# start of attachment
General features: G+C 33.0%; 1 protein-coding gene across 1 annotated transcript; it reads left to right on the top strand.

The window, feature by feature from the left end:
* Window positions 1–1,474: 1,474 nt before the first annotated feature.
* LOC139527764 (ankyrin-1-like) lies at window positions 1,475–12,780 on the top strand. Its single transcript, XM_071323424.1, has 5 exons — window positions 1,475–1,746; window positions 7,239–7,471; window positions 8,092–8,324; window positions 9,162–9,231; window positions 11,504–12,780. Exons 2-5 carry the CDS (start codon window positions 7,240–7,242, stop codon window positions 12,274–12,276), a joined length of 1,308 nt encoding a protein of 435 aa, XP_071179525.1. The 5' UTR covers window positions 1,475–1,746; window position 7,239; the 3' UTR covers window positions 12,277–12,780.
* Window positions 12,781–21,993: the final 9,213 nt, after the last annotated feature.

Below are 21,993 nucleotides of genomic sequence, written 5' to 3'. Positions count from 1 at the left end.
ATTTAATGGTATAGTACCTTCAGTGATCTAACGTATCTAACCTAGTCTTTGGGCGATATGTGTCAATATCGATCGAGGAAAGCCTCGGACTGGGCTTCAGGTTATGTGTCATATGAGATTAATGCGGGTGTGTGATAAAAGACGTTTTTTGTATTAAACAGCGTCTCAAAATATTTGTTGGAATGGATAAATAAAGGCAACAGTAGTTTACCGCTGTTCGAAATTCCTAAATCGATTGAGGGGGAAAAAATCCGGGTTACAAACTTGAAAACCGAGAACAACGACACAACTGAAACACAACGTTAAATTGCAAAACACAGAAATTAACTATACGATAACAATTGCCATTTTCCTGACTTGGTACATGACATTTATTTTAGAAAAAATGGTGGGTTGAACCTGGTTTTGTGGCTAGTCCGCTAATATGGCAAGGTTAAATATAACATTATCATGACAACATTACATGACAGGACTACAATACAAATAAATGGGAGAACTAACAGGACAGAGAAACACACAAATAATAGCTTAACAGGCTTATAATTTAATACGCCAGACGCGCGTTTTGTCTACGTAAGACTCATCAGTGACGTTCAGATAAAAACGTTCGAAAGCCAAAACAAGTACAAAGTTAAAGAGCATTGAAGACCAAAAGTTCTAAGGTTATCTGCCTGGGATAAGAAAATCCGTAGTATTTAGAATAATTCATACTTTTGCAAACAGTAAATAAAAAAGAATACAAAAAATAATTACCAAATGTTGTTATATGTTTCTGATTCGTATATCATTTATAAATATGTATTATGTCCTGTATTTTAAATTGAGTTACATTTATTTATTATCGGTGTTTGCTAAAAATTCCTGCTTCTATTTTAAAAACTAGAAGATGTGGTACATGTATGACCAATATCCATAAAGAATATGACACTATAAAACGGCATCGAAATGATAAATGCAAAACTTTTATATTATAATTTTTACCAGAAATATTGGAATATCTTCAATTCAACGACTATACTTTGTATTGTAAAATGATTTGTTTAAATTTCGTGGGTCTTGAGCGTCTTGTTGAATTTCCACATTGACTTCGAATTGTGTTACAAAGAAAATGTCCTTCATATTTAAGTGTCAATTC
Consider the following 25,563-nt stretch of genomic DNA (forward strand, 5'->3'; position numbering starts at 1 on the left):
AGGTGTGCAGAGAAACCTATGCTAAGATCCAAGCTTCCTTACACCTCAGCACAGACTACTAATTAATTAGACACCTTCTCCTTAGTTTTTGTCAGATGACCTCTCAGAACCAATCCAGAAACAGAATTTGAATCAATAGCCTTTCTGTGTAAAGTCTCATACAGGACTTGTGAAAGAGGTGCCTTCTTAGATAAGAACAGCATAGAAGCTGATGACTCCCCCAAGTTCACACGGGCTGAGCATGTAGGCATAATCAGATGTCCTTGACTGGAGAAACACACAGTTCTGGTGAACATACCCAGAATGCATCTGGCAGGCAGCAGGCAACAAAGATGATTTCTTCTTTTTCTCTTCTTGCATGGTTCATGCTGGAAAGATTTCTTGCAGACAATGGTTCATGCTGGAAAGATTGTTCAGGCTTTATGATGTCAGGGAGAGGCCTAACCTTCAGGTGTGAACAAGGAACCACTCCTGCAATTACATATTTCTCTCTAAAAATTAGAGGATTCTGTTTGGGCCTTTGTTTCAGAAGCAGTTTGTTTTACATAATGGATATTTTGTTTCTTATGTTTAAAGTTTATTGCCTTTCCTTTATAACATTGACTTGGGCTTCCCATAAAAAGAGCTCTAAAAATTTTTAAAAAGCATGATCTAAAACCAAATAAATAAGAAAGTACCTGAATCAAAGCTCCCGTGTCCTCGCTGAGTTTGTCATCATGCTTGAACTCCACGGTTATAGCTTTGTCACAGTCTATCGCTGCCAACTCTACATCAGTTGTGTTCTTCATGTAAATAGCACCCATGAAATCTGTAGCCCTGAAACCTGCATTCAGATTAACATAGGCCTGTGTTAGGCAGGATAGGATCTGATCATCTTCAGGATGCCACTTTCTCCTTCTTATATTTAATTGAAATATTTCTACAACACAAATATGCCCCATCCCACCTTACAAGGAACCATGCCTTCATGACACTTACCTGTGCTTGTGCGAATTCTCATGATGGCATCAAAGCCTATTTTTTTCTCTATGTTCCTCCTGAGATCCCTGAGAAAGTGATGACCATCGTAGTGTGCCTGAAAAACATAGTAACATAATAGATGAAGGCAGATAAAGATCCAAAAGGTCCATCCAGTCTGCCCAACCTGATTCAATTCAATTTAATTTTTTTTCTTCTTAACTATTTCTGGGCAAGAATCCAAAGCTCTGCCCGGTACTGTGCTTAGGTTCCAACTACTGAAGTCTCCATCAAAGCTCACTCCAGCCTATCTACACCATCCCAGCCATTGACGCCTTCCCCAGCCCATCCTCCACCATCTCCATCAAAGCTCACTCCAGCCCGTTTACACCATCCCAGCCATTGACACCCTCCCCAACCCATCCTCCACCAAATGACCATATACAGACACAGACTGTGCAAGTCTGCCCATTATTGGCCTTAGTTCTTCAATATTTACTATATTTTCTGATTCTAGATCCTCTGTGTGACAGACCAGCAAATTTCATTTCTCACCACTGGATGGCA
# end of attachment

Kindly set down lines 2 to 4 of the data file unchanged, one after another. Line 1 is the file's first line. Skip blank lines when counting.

The window, feature by feature from the left end:
* Window positions 1–1,474: 1,474 nt before the first annotated feature.
* LOC139527764 (ankyrin-1-like) lies at window positions 1,475–12,780 on the top strand. Its single transcript, XM_071323424.1, has 5 exons — window positions 1,475–1,746; window positions 7,239–7,471; window positions 8,092–8,324; window positions 9,162–9,231; window positions 11,504–12,780. Exons 2-5 carry the CDS (start codon window positions 7,240–7,242, stop codon window positions 12,274–12,276), a joined length of 1,308 nt encoding a protein of 435 aa, XP_071179525.1. The 5' UTR covers window positions 1,475–1,746; window position 7,239; the 3' UTR covers window positions 12,277–12,780.